Baron now says, because of what the Bible says about evil, that he is tending towards realism rather than idealism but, unless I have misunderstood him, he seems to be actually arguing for idealism. He says that he cannot make the leap that all is mental, saying “I think there is a ‘reality’ to the world outside of our own minds, even if that reality exists only in the Mind or exists in a form that can be accessed by other sentient beings”, because of what he reads in Genesis. He wonders whether birds, the air, the morning sun really exist, or whether they are merely inside his head. He seems to be saying that they have existence independent of his mind: “when the morning sun beats down on me and starts causing discomfort it doesn’t help to think it is all in my head”.
Indeed it doesn’t. Bernardo Kastrup, whom Baron describes as a strict idealist, would agree: “The materialist metaphysics… posits that all qualities of experience — all colours, flavours, smells, textures and melodies — are generated by our brain. Therefore, they can only exist inside our skull! It is materialism that says that the world we perceive is inside our head” (his italics)¹. Baron would therefore seem to be agreeing with Kastrup and his idealism.
Kastrup says “that there is something out there (thus an external reality) beyond individual minds, which would continue to exist even if no one were looking at it”², in agreement with Baron. However, again this is an essential ingredient of his idealist philosophy.
Baron seems to have misunderstood Kastrup’s position. He correctly says: “In Bernardo Kastrup’s view, mind is all there is. There is nothing material in the sense that realists propose because what appears to be material to our minds are ripples or disturbances in the flow of the one mind”. The illusion is therefore that this external reality is material, not that it doesn’t exist.
In his search for a theory of everything, Baron says that he believes that he is “closer to an answer than ever”, and “that answer suggests there is indeed one truth and the two books of revelation (the Bible and nature/science) do not conflict at the deepest levels”.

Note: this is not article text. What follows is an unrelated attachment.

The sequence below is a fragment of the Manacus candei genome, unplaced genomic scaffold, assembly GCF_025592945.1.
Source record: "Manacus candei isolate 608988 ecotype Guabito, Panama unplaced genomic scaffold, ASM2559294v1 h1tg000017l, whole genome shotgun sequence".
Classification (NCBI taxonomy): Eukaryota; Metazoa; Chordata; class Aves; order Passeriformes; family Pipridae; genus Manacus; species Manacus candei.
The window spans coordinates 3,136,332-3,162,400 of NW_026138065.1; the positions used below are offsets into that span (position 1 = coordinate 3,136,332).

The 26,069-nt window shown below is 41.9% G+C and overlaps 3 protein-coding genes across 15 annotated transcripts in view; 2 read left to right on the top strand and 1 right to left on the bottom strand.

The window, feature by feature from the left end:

He does what I suggested, and offers several examples where he believes the two are more or less in agreement (in this article). Some of these would be controversial in the eyes of scientists, but I have no serious disagreement with any of them. The problem is that there is no special link between them and the Bible; such ideas could just as easily be found in many other spiritual traditions — Hinduism, Buddhism, Platonism and so on — perhaps even more so. Baron has actually conceded this in the example of the deep underlying unity of the universe, which “has led the more spiritually-inclined scientists and philosophers to turn or return to ancient philosophy, particularly eastern religions”. He says merely that “similar strains can be found in the Christian, Jewish and Islamic mystics as well”, but that is hardly a compelling argument for adopting the latter rather than the former. Why not adopt the traditions that go into these topics in greater depth?
Having listed these points where he thinks modern science and the Bible are in agreement, Baron then notes one difficult topic for science and other religions where he believes only the Bible offers a satisfactory solution, namely the reality of evil. As I noted above, this is one example where I believe his commitment to biblical theism has led him astray.
He believes that the reality of evil is clear for all to see, but that the physicalist belief system of modern science requires a denial that evil exists. I completely agree. He also finds fault with Eastern religions like Buddhism and Taoism, and thinks that this may be one reason why they have become popular in the West among alienated Christians. He believes, however, that “biblical theism confronts the reality of evil head on”.
In a nutshell, he believes that the world as created was good, but something bad happened which perverted the original direction; that evil “can be understood as the absence of the good”. This worldview leads him to prefer (as argued above, what he perceives to be) scientific realism as a philosophy rather than idealism, and to reject the idea of a creative principle that brought the universe into being, rather than a transcendent creator. In my opinion, these are two errors that his faith in the Bible has led him to.
He talks about biblical theism as if this were well established, and that everyone knows what it is. For example, he says that the Bible “records how evil infected a creation that God had declared good”, and that “in the biblical account, God is not the only conscious, willful being in the whole of creation”. However, he does not offer any quotes or references, so that we can see how he arrived at these conclusions. If we knew precisely which verses he is referring to, we could judge how valid his assessment is.
There is also the problem of the Bible itself, and how it is interpreted. Are the ideas of what Baron calls biblical theism actually contained within the Bible itself, or is it perhaps sometimes how he has interpreted the text? That would be a topic for another day.
I hope you have enjoyed this article. I have written in the past about other topics, including spirituality, metaphysics, psychology, science, Christianity, politics, and astrology. All these articles are on Medium, but the simplest way to see a guide to them is to visit my website (click here and here).
1. Brief Peaks Beyond, iff Books, 2015, p16
2. Science Ideated, iff Books, 2021, p93